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ARTICLES BY DATE
NEWS
April 26, 2016
ISSUE | U.S. CURRENCY Putting a relevant face on history I love that African American abolitionist and Underground Railroad leader Harriet Tubman will be on the front of the $20 bill, but Andrew Jackson should be removed entirely instead of put on the back ("Harriet Tubman's place of honor," Thursday). It's past time that history's rich diversity replaces the status quo: Anglo-Saxon, male faces. To those who claim that such changes are politically correct, I say the traditional telling of history has always been politically motivated.
NEWS
February 7, 2016
The School District of Philadelphia may lack proper funding, but the United States' eighth-largest public school system has never wanted for dedicated teachers. For many of the city's Cold War kids, Helen Cheyney Bailey stands at the front of the class. Born in Philadelphia and educated in its public schools, Bailey (1897-1978) initially dreamed of being a writer. A scholarship to Radcliffe College seemed to offer the Philadelphia High School for Girls graduate a chance at a life of letters.
NEWS
July 19, 2014 | By Walter F. Naedele, Inquirer Staff Writer
Bonnie Lynn LaFave, 68, a former public school administrator in Galloway Township, Atlantic County, died of cancer Saturday, July 5, at her home in Margate, where she had lived since the early 1980s. Born in Camden, Ms. LaFave grew up in Westmont and Haddonfield and graduated from Atlantic City High School in 1963. She earned a bachelor's in education at Florida Atlantic University in Boca Raton in 1967 and a master's in education there in 1971, a cousin, Paul Bennett, said in an interview.
NEWS
September 18, 2013 | By Jonathan Lai, Inquirer Staff Writer
GLASSBORO The new dean of Rowan University's College of Education has a mandate: Find a mandate. By the end of the academic year, her goal is to establish a mission for the school as the university increases its research focus and seeks to rise to national prominence. "My question is, for Rowan, what's going to be our stamp on our graduates?" said Monika Shealey, 39, who became Rowan's education dean in July after three years as an associate dean and associate professor at the University of Missouri-Kansas City School of Education.
NEWS
June 28, 2013
By Anne Reeves Pennsylvania's teacher-preparation programs were recently graded by a Washington group, but whether the state's colleges and universities earned high or low marks, these ratings deserve closer scrutiny. Two years ago, the National Council on Teacher Quality - partnering with U.S. News and World Report magazine in a bid for legitimacy - announced plans for a nationwide survey of teacher-preparation programs. Data collected through the survey would be used by NCTQ to rate teacher-education programs and provide "an accurate picture of the quality of teacher preparation today - and from there, to find ways to improve teacher preparation.
NEWS
June 22, 2011
When it comes to U.S. history, quite a few adults may discover that they are smarter than a fifth grader. A nationwide report card released last week found that most fourth graders didn't even know why Abraham Lincoln was an important historical figure. Only 2 percent of 12th graders could explain the importance of the Brown v. Board of Education Supreme Court decision, even though the words "separate but equal" were in the question. Twelfth graders also had difficulty identifying China as North Korea's ally against American troops during the Korean War. The National Assessment of Educational Progress tests were given last year by the U.S. Department of Education to a sample of 32,000 students in the three grade levels enrolled in private and public schools.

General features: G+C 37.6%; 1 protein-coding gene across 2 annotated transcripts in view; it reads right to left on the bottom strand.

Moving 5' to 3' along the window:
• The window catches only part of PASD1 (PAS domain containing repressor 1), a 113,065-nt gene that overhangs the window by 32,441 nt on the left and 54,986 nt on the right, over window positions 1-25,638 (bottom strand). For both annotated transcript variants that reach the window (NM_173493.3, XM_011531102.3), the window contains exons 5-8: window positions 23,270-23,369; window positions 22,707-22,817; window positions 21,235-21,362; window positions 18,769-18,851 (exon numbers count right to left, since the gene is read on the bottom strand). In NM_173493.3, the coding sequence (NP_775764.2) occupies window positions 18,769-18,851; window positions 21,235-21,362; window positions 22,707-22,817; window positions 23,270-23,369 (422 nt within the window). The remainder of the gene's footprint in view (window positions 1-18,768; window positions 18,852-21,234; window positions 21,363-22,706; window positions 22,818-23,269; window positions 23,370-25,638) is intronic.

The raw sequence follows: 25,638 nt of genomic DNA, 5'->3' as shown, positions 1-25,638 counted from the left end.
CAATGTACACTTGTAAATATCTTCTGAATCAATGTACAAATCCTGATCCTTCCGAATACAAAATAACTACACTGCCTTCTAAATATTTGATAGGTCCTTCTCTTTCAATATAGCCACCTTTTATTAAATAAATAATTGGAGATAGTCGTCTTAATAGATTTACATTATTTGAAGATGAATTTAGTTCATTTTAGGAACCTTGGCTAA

NEWS
February 20, 2010 | By Martha Woodall INQUIRER STAFF WRITER
Sister Helen Thomas, the "hands-on" principal at St. Laurence Catholic School in Upper Darby, has brought technology to her school in a big way. Emilia Rastrick, a gym teacher at Lingelbach School in Philadelphia's Germantown section, launched a dragon-boat league to promote healthy lifestyles and cooperation among middle-school students. And Sherman Denby, a science teacher at the Cherry Street School in Bridgeton, N.J., quietly goes out of his way to help his low-income students and their families.
NEWS
February 20, 2010 | By Walter F. Naedele INQUIRER STAFF WRITER
Valentine Udell, 93, of Perkiomenville, a teacher who helped direct summer camps in Montgomery County and was on the board of directors of the Perkiomen Watershed Conservancy, died of heart failure Jan. 20 at Pottstown Memorial Medical Center. Jon Udell, a nephew, said that Mr. Udell was attracted to outdoor life as a Boy Scout in junior high school and then in summers as a counselor at Camp SGF. A 1949 Inquirer report stated that the camp, named for its scoutmaster founder, Samuel G. Friedman, housed 130 low-income boys, two weeks at a time, in 15 cabins on 120 acres outside Phoenixville.
NEWS
May 1, 2009
THE "Call Me Mister" program highlights the idea that teachers of the same race as students will enhance learning. I call it a lot of dangerous "hogwash. " This program will foster segregation. Same color, gender, race or ethnicity will be taught together. I request that prospective teachers stop wasting their time and try to resolve some problems that will really influence and enhance a student's learning, like lack of school attendance, discipline, little or no classroom participation, drugs and little or no parent involvement in school activities and home motivation to do well in school.
NEWS
October 23, 2007 | By Sally A. Downey INQUIRER STAFF WRITER
Sister Mary LaLande Drumm, 89, a professor emerita and former chairman of the education department at Immaculata University, died Thursday of Parkinson's disease at Camilla Hall, the retirement residence of the Sisters, Servants of the Immaculate Heart of Mary in Immaculata. For 20 years, Sister LaLande served on the Immaculata faculty, and for 17 of those years, she was chairman of the education department. After becoming professor emerita in 1990, she was a research assistant to the dean of the College of Graduate Studies, and also coordinated library resources for the core curriculum until moving to Camilla Hall in 2002.